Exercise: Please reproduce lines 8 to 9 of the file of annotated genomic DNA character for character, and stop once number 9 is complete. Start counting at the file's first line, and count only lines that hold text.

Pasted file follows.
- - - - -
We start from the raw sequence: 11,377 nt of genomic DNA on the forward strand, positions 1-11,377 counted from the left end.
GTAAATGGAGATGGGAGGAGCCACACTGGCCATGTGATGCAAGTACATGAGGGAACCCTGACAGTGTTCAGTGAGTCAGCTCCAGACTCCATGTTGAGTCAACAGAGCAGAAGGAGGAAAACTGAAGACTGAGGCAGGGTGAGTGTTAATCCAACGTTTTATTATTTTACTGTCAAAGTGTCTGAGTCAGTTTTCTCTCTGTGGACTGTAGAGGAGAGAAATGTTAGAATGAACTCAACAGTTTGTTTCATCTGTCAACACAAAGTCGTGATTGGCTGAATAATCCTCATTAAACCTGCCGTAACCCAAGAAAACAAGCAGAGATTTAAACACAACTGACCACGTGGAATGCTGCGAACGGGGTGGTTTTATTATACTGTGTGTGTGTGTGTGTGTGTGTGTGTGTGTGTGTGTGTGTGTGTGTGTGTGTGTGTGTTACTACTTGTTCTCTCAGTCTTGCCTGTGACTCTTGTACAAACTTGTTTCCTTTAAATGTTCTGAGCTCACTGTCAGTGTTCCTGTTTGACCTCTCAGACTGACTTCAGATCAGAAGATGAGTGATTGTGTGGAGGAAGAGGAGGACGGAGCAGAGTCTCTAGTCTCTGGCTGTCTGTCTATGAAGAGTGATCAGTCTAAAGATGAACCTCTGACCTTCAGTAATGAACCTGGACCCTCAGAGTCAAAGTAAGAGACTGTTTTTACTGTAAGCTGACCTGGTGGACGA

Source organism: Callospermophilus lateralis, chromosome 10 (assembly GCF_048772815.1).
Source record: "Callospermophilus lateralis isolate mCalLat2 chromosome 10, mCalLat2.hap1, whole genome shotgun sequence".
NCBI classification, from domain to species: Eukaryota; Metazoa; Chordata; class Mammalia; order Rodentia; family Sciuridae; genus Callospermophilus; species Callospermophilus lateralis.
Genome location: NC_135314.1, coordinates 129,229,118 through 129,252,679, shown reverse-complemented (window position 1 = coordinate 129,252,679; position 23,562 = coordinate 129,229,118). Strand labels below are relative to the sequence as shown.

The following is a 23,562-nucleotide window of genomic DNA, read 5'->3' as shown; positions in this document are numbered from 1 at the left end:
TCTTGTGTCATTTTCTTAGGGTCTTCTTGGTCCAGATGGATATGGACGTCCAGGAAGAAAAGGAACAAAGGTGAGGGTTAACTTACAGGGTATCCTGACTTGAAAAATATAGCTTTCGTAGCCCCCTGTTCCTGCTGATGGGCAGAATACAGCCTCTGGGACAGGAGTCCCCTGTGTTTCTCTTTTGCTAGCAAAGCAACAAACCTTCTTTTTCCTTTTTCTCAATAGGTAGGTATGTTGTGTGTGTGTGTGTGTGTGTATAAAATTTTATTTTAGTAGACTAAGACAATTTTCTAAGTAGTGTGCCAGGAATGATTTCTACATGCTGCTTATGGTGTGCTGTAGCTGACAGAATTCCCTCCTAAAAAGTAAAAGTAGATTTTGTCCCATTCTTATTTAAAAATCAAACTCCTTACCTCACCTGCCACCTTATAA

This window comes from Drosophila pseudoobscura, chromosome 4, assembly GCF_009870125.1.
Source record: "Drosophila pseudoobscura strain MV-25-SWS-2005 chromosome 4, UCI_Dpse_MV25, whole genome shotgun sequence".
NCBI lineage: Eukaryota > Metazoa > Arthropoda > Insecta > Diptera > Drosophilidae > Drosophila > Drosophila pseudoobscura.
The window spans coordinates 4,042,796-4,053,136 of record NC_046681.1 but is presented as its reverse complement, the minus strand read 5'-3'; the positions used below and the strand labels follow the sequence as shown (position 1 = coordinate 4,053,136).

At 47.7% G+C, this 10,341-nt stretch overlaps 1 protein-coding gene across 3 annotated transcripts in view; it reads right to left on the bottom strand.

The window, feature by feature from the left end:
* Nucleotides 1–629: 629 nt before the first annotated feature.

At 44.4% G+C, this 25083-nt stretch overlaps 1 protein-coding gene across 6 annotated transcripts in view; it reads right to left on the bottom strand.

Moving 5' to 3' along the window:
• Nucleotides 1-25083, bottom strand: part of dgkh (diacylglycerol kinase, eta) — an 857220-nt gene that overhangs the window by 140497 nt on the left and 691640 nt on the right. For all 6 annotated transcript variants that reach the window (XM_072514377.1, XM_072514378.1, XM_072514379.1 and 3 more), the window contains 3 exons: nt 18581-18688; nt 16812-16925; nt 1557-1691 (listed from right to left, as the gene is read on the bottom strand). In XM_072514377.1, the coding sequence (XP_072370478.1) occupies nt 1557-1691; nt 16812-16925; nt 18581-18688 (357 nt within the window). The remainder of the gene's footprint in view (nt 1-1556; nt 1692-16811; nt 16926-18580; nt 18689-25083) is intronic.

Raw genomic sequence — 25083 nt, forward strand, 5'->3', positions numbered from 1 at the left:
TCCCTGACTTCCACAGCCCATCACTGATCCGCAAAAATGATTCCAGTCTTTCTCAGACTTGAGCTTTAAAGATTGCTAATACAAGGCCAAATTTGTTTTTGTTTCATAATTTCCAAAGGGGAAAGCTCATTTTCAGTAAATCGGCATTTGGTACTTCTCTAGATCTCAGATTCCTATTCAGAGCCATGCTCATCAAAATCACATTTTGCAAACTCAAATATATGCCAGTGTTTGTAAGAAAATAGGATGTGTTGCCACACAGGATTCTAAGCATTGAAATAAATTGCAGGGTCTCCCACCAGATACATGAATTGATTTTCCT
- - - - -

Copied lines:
TCTTGTGTCATTTTCTTAGGGTCTTCTTGGTCCAGATGGATATGGACGTCCAGGAAGAAAAGGAACAAAGGTGAGGGTTAACTTACAGGGTATCCTGACTTGAAAAATATAGCTTTCGTAGCCCCCTGTTCCTGCTGATGGGCAGAATACAGCCTCTGGGACAGGAGTCCCCTGTGTTTCTCTTTTGCTAGCAAAGCAACAAACCTTCTTTTTCCTTTTTCTCAATAGGTAGGTATGTTGTGTGTGTGTGTGTGTGTGTATAAAATTTTATTTTAGTAGACTAAGACAATTTTCTAAGTAGTGTGCCAGGAATGATTTCTACATGCTGCTTATGGTGTGCTGTAGCTGACAGAATTCCCTCCTAAAAAGTAAAAGTAGATTTTGTCCCATTCTTATTTAAAAATCAAACTCCTTACCTCACCTGCCACCTTATAA

This window comes from Drosophila pseudoobscura, chromosome 4, assembly GCF_009870125.1.